New Delhi – Twin blasts rocked the Indian Naval submarine INS Sindhurakshak after midnight on Aug 13-14 in its home port at the Naval dockyard in Mumbai and sailors onboard are feared dead, according to Indian Defense Minister A.K. Antony, who did not provide further details. “It’s a loss to all of us. It’s a tragedy,” Antony told reporters in New Delhi before leaving for Mumbai to assess the situation.
Fifteen sailors and three officers were onboard the submarine when the blasts took place. According to informed sources, all onboard have perished and there is no expectation of any survivors. “It is some of the ordinance on board that seem to have exploded,” Admiral D.K. Joshi, Chief of Naval Staff, told the press. Another submarine, INS Sinduratna, which was berthed next to INS Sindhurakshak, also received minor damage. Speculation on the cause of the accident includes a possible fire in the battery compartment, hydrogen peroxide explosion or blast in a torpedo.
Though it may be too early to determine the exact cause of the blast, a Board of Inquiry (BOI) has been promptly convened by the Indian Navy to investigate. Whatever the findings of the BOI, the incident is suggestive of flaws in safety or training or the use of substandard materials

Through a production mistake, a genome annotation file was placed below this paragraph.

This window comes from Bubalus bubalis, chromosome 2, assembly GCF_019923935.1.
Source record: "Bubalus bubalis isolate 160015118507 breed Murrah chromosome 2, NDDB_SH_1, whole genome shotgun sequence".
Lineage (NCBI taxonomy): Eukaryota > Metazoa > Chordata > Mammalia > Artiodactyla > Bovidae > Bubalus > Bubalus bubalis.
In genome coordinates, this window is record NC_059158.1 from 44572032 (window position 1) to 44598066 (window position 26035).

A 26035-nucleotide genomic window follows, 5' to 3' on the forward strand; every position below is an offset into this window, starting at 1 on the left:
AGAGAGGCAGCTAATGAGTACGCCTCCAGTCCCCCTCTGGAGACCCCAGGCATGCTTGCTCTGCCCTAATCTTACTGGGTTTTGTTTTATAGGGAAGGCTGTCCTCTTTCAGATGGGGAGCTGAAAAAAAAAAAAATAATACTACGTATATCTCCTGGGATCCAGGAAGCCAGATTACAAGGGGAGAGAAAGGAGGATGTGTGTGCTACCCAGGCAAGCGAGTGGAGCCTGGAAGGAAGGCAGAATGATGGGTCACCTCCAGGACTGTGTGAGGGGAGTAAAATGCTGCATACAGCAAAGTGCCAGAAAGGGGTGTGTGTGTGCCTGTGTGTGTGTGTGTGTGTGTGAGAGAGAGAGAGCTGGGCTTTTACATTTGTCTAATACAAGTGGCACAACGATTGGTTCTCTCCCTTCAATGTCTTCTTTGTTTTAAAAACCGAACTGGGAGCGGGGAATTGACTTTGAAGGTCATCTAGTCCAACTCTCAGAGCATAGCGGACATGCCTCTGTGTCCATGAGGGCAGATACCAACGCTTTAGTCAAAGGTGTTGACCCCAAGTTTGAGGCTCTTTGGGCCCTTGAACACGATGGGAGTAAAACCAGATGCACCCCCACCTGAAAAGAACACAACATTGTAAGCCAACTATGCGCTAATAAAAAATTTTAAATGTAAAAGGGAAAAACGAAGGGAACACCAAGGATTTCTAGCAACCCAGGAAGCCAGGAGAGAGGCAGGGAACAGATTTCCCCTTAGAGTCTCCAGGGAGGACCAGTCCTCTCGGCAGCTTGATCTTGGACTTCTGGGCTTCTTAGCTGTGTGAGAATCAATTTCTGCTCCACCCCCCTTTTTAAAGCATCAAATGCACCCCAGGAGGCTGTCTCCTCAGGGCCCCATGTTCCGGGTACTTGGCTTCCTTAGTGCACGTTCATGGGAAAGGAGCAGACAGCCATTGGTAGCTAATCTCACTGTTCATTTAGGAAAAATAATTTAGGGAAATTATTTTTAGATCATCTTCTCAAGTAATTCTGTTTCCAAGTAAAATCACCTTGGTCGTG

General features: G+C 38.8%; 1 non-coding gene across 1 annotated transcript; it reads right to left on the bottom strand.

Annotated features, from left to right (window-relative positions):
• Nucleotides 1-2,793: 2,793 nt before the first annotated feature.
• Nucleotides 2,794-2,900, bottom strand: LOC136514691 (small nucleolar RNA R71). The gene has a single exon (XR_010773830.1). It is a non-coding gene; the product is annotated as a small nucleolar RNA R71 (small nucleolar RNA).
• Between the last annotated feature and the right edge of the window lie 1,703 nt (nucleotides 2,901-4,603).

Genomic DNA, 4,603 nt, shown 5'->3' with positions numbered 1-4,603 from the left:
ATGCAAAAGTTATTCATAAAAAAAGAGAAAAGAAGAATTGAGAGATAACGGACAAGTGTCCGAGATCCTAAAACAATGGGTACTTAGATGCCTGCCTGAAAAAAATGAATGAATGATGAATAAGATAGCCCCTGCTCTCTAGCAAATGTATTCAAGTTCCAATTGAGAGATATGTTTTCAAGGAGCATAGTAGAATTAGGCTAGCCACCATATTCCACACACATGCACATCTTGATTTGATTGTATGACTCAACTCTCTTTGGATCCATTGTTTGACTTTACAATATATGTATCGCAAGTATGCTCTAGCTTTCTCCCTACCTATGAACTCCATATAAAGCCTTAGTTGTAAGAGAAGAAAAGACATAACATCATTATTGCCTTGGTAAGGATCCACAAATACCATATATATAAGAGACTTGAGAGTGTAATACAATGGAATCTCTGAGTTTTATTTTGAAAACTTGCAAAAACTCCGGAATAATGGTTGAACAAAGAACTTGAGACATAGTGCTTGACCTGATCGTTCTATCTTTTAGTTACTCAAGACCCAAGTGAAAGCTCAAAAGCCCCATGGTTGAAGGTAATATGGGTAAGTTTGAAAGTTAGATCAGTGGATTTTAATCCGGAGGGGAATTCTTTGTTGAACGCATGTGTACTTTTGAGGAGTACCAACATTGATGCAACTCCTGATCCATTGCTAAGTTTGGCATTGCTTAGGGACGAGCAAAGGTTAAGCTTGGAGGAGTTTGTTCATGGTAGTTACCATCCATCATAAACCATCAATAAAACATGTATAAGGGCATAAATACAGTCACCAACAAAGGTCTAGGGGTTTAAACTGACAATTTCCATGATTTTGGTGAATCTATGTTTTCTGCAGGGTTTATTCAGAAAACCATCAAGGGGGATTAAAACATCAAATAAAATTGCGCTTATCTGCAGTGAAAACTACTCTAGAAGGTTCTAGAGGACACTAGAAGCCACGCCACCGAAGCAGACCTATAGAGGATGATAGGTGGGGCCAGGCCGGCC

The unfortunate submarine suffered an accident in 2010 while it was docked at Visakhapatnam, due to a fire caused by an explosion in the battery compartment, in which one sailor was killed and two were injured. The submarine then underwent a two and a half year modernization refit in the Russian Zvezdochka shipyard at a cost of millions to the exchequer and had returned to the Indian Navy only a few months previously.
The submarine was commissioned on December 24 in 1997 by the Indian Navy and during the extensive refit and modernization in 2010, was fitted with modern sonar, communication system, electronic warfare system, and command and control equipment.
Losing a submarine for any Navy of the world is a big jolt, especially during peace time. Losing a ship or submarine during a war is part of the game, but losing one during peace time points to lacunae in the training of men or upkeep of the highly sophisticated equipment and weapons.
The INS Sindhurakshak was fitted with torpedoes and cruise missiles. Torpedoes are launched underwater to attack other submarines and ships, while missiles are used for long ranges against ships and land-based targets above water. This diesel-electric submarine had a range of 640 kilometers while cruising underwater and could operate from depths of 240 meters, though it descend to a maximum depth of 300 meters. It had a maximum speed of 31 kilometers per hour in submerged condition and had a tonnage of 3,000 plus tons when fully dived in water. The submarine could operate for 45 days at a stretch with a crew of 52 submariners onboard.
The Indian Navy’s fleet of 15 submarines is in urgent need of modernization and has suffered badly due to delays in government procurement that is mired with a large number of cases of corruption. However, India is not the only country that has lost a submarine during peace time; even the United States and Russia have suffered similar losses in the past.